Johnna is a sophomore in the College of Arts & Sciences studying Government and Feminist, Gender, & Sexuality Studies. When she isn't busy ranting about hot-button issues, she can be found consuming unhealthy quantities of caffeine at Libe between chorus and a cappella rehearsals. The Personal is Political appears on Tuesdays this semester. She can be reached at [email protected]
Happy Election Day! Congratulations on surviving yet another excruciatingly long electoral cycle. You have been slammed with enough articles on this subject, I will not add to your election fatigue. We are all sick of talking about it. Now go forth and vote.
I have an immense amount of respect for The Donald, and I could not be happier with how his campaign has unfolded. From his not-so-humble beginnings as just one hopeful drifting in a sea of infinitely more qualified candidates, Donald is the little, tiny-handed orange engine that could of American politics. Watching him rise to new levels of fame has truly been heartwarming, and has imparted some powerful lessons about what it truly means to be an American:
In America, you can be anything you want to be. No experience necessary! If you are white, wealthy and male, that is qualification enough.
Remember 2009 when Kanye West interrupted Taylor Swift at the VMAs and we all laughed and it either made you love Kanye or hate Kanye? It’s probably the most familiar example of a pervasive cultural phenomenon: manterrupting. If you’re a man, you’ve probably done it; if you’re a woman, you’ve probably experienced it. It’s an insidious social occurrence that emboldens men to speak over women and silences women from speaking up for fear of being perceived as too outspoken. It dictates all spheres of discourse, from the workplace to academia, from popular culture to the political arena.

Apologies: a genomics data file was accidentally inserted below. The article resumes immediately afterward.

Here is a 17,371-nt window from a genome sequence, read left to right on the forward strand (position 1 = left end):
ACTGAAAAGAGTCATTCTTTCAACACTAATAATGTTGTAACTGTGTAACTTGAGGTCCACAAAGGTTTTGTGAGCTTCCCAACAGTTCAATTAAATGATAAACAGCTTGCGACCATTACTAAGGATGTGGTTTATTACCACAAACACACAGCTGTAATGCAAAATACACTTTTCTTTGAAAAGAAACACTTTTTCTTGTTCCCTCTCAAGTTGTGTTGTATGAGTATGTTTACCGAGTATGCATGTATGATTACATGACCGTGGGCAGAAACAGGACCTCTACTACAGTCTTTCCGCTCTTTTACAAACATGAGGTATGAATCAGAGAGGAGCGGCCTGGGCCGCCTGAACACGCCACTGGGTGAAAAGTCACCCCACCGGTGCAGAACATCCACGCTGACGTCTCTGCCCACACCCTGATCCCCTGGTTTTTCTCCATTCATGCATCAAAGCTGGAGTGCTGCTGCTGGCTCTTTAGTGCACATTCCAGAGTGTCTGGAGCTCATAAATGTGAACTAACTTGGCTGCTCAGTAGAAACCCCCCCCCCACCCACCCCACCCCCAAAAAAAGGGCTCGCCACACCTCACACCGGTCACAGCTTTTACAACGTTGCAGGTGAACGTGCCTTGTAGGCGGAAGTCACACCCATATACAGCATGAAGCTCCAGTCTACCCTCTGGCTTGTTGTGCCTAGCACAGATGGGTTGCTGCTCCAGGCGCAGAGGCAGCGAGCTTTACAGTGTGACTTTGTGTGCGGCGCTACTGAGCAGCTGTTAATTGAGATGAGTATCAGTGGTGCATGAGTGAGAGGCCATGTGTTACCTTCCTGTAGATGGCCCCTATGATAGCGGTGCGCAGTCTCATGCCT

Hey, I hope you’re doing well. I am not going to make this too long, because I get it, we’re all busy people. I just want to have a little chat. This is for all of you citizens out there who still haven’t made the ultimate choice: Trump or Clinton? You have your different reasons — some of you view yourselves as “independents” and would rather vote third party, some of you are just postponing what you perceive to be a choice between the “lesser of two evils” and some of you just feel so frustrated with our democracy and the way that this presidential election season has unfolded that you aren’t going to vote at all.
The biggest news story from this past weekend isn’t that our nation just grieved September 11th for the 15th time. Nope, the biggest headline following this historic day is that Hillary has pneumonia. Over the past few months, the 68-year-old Democratic nominee has faced a constant barrage of scrutiny surrounding her physical health, and after her stumble and early departure from a 9/11 commemoration ceremony, it was revealed that Clinton is currently being treated for pneumonia. Even more disconcerting than the fact that Clinton still works tirelessly despite her illness and tries to conceal it from us, is our grotesque fixation on her and the hyper-scrutiny we subject her to. Conspiracy theories ranging from seizures to an inability to support herself at a podium have surfaced, and a letter from her doctor claimed that Hillary is undoubtedly “fit to serve” as president.
In the wake of the recent and infamous Brock Turner case, Stanford University has responded with a new policy to combat sexual assault on their campus. Sexual assault is one of the foremost threats to student safety on college campuses across the nation, affecting one in five women and one in 16 men as of 2015. The university’s solution? A ban on hard liquor at campus parties. The idea behind the policy is that limiting student access to large quantities of hard liquor will construct a safer campus environment.